Looking For Alaska by John Green
*Please bear in mind the following review contains minor spoilers after the line break. The first half is spoiler-free.*
Looking for Alaska is now the second John Green novel I have read. I loved The Fault in our Stars and was really looking forward to tucking into another of his books.
Unsurprisingly it was an extremely well-written book, encapsulating perfectly a teenager’s view of the world. Miles (Pudge) the protagonist becomes someone that most teenagers can relate to. Unhappy in school, wanting to please his parents, average student who in the end just wanted more from life. His voice feels so genuine that even though in reality his character is a little ordinary, the story is brought to life by his first person narration.
What really intrigued me about the book was the continuing countdown to the event. the writing itself moves along at a steady pace but what Green does cleverly is put the suspense in the countdown rather than constantly bombarding us with it in the story itself. I personally thought that the countdown would bring me to the end of the book so I was surprised to hit it just over halfway through the novel.
When commenting on football, people say that it was a game of two halves (talk about stating the obvious!). But my thoughts on this book is that it is a story of two halves, the way in which Green juxtaposes the excitement for Miles in the first part with the heartbreaking circumstances of the second is what makes his writing so intelligent.
What is beautiful about the book is the way in which Green shows how all-consuming someone else’s life can become to your own and then beyond that how devastating the loss of that life can then become. Miles obviously falls in love with Alaska and that didn’t come as much of a shock! What was a shock though was that Alaska did not fall in love with Miles (at least maybe not at first) which by now we have been taught is what usually happens in books. I was expecting a love story which in many ways it was, just not the conventional one that I have come to expect in YA novels. Miles learns to love on a multitude of levels. Most noticeable and importantly he learns friendship.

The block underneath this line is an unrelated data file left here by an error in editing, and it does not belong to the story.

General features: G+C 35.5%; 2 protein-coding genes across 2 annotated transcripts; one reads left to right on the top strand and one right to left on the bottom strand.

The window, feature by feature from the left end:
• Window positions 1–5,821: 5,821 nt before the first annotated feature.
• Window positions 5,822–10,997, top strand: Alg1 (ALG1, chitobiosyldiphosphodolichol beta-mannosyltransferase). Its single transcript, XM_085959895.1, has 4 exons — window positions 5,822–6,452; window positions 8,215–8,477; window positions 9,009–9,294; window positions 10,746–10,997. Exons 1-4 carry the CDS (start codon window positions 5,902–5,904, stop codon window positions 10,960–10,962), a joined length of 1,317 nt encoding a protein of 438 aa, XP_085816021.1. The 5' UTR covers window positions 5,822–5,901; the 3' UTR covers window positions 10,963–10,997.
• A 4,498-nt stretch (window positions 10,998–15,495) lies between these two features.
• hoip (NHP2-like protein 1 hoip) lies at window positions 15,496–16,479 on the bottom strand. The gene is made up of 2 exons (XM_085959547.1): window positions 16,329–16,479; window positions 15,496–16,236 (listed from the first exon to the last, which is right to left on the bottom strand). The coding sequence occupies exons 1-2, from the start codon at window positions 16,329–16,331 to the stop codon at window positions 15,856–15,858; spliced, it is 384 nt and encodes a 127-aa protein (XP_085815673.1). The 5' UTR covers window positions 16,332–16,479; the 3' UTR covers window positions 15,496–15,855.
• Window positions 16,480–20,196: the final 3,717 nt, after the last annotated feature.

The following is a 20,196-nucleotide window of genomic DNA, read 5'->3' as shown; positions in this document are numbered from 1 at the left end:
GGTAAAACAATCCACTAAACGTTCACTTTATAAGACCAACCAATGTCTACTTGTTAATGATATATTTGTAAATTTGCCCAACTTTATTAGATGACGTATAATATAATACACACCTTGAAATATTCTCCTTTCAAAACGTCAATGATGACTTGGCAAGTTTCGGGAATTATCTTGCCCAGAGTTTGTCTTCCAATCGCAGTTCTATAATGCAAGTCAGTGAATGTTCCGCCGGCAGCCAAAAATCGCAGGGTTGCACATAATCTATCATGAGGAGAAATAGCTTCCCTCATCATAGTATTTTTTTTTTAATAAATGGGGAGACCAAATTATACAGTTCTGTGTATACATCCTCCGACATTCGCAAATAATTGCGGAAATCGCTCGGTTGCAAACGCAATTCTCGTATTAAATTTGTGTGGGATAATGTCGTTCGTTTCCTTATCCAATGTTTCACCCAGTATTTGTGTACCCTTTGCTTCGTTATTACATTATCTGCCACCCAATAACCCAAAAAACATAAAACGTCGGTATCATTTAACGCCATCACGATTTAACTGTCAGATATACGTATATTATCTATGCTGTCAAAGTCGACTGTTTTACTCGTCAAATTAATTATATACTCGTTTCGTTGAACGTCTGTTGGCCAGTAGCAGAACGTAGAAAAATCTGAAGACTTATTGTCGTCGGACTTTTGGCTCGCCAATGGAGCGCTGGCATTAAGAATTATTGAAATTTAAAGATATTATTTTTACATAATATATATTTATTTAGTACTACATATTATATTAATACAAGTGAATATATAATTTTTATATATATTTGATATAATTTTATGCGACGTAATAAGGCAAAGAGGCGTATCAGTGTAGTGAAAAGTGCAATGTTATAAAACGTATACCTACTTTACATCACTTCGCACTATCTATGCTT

Continually throughout the book Miles makes reference to people’s last words, but what becomes important is that you can know a person’s last words, but you can never know their last thoughts. Alaska’s death forces Miles to realise that he will never know what she was thinking in those last moments. This, however, is maybe the crux of the book, the need for acceptance over what we can’t control. In the end, Alaska’s guilt over her mother’s death would never bring her back and Mile’s insistence on blaming himself for Alaska’s death wouldn’t bring Alaska back. Miles learns that life can only truly move on when you have learnt acceptance. Alaska devastatingly portrays a life without just that, her inability to move on from her mother’s death in the end ruins her own life.
Green does not shy away from reality and what I believe he excels at in this novel is his portrayal of Miles’, quite selfish, attitude towards Alaska’s death. Especially as a character who really hasn’t known her very long compared to the other characters in the novel. And yet he seems to stake some kind of claim to grieve over Alaska. Much in the way that people do when they suffer the loss of a loved one. Most people (even though they may not admit it) think of themselves at times of grief and what becomes important is how someone’s death effects them.
I happily give this an 8/10, for a novel that deals with love and loss in equal measure. The book is about teenagers, for teenagers and wonderfully written from a teenager’s point of view, something that I think Green does so brilliantly. So many writers try to get inside a teenager’s head (which I’m guessing is quite a difficult place to be!) and sadly many of them fail to feel authentic. John Green, I am happy to say, is not one of them.